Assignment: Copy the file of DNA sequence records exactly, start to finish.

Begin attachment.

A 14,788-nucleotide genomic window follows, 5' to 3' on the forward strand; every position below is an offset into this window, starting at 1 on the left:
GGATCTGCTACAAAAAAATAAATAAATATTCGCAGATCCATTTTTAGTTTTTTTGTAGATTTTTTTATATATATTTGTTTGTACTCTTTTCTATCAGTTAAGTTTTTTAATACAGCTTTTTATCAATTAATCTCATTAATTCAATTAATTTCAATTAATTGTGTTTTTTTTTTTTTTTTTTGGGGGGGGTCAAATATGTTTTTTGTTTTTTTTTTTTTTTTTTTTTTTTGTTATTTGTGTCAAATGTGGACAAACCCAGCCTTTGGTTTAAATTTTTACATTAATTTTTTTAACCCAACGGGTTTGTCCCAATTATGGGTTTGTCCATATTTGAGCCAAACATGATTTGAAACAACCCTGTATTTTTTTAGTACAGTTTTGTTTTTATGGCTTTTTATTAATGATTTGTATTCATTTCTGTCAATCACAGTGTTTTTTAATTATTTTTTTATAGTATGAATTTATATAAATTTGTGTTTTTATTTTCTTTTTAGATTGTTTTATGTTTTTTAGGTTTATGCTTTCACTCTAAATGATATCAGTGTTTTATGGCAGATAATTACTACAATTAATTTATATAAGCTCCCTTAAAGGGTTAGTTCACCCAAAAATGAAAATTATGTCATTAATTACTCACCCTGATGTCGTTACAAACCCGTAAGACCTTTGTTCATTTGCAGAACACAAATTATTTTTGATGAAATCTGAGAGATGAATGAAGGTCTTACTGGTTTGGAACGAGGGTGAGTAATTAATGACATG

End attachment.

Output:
A 14,788-nucleotide genomic window follows, 5' to 3' on the forward strand; every position below is an offset into this window, starting at 1 on the left:
GGATCTGCTACAAAAAAATAAATAAATATTCGCAGATCCATTTTTAGTTTTTTTGTAGATTTTTTTATATATATTTGTTTGTACTCTTTTCTATCAGTTAAGTTTTTTAATACAGCTTTTTATCAATTAATCTCATTAATTCAATTAATTTCAATTAATTGTGTTTTTTTTTTTTTTTTTTGGGGGGGGTCAAATATGTTTTTTGTTTTTTTTTTTTTTTTTTTTTTTTGTTATTTGTGTCAAATGTGGACAAACCCAGCCTTTGGTTTAAATTTTTACATTAATTTTTTTAACCCAACGGGTTTGTCCCAATTATGGGTTTGTCCATATTTGAGCCAAACATGATTTGAAACAACCCTGTATTTTTTTAGTACAGTTTTGTTTTTATGGCTTTTTATTAATGATTTGTATTCATTTCTGTCAATCACAGTGTTTTTTAATTATTTTTTTATAGTATGAATTTATATAAATTTGTGTTTTTATTTTCTTTTTAGATTGTTTTATGTTTTTTAGGTTTATGCTTTCACTCTAAATGATATCAGTGTTTTATGGCAGATAATTACTACAATTAATTTATATAAGCTCCCTTAAAGGGTTAGTTCACCCAAAAATGAAAATTATGTCATTAATTACTCACCCTGATGTCGTTACAAACCCGTAAGACCTTTGTTCATTTGCAGAACACAAATTATTTTTGATGAAATCTGAGAGATGAATGAAGGTCTTACTGGTTTGGAACGAGGGTGAGTAATTAATGACATG